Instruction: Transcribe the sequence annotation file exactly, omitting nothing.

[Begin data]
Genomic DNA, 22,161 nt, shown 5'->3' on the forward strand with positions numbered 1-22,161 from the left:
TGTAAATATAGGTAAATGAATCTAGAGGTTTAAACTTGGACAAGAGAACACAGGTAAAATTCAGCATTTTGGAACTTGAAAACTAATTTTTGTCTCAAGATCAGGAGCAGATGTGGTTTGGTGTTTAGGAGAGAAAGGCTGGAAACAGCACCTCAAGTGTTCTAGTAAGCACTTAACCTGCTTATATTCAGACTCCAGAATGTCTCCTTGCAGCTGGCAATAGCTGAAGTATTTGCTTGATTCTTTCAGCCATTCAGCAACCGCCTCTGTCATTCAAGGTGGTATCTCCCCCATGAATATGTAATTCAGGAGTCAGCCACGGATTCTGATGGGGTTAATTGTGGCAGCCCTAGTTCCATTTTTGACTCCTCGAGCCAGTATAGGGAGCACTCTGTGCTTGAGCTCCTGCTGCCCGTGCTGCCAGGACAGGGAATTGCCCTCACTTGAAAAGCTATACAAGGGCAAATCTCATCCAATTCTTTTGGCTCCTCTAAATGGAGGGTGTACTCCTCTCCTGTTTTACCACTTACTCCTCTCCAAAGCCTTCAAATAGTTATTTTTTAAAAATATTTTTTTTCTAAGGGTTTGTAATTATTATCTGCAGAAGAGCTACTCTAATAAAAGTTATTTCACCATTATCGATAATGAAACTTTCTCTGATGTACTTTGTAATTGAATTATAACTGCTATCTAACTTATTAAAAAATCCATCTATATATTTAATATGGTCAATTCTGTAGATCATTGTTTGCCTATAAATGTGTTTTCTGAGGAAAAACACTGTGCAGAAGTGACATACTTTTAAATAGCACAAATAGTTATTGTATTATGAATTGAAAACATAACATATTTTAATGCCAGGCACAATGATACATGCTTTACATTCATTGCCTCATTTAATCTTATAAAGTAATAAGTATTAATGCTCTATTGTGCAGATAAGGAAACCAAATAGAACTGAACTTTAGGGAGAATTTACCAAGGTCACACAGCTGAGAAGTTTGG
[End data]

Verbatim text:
Genomic DNA, 22,161 nt, shown 5'->3' on the forward strand with positions numbered 1-22,161 from the left:
TGTAAATATAGGTAAATGAATCTAGAGGTTTAAACTTGGACAAGAGAACACAGGTAAAATTCAGCATTTTGGAACTTGAAAACTAATTTTTGTCTCAAGATCAGGAGCAGATGTGGTTTGGTGTTTAGGAGAGAAAGGCTGGAAACAGCACCTCAAGTGTTCTAGTAAGCACTTAACCTGCTTATATTCAGACTCCAGAATGTCTCCTTGCAGCTGGCAATAGCTGAAGTATTTGCTTGATTCTTTCAGCCATTCAGCAACCGCCTCTGTCATTCAAGGTGGTATCTCCCCCATGAATATGTAATTCAGGAGTCAGCCACGGATTCTGATGGGGTTAATTGTGGCAGCCCTAGTTCCATTTTTGACTCCTCGAGCCAGTATAGGGAGCACTCTGTGCTTGAGCTCCTGCTGCCCGTGCTGCCAGGACAGGGAATTGCCCTCACTTGAAAAGCTATACAAGGGCAAATCTCATCCAATTCTTTTGGCTCCTCTAAATGGAGGGTGTACTCCTCTCCTGTTTTACCACTTACTCCTCTCCAAAGCCTTCAAATAGTTATTTTTTAAAAATATTTTTTTTCTAAGGGTTTGTAATTATTATCTGCAGAAGAGCTACTCTAATAAAAGTTATTTCACCATTATCGATAATGAAACTTTCTCTGATGTACTTTGTAATTGAATTATAACTGCTATCTAACTTATTAAAAAATCCATCTATATATTTAATATGGTCAATTCTGTAGATCATTGTTTGCCTATAAATGTGTTTTCTGAGGAAAAACACTGTGCAGAAGTGACATACTTTTAAATAGCACAAATAGTTATTGTATTATGAATTGAAAACATAACATATTTTAATGCCAGGCACAATGATACATGCTTTACATTCATTGCCTCATTTAATCTTATAAAGTAATAAGTATTAATGCTCTATTGTGCAGATAAGGAAACCAAATAGAACTGAACTTTAGGGAGAATTTACCAAGGTCACACAGCTGAGAAGTTTGG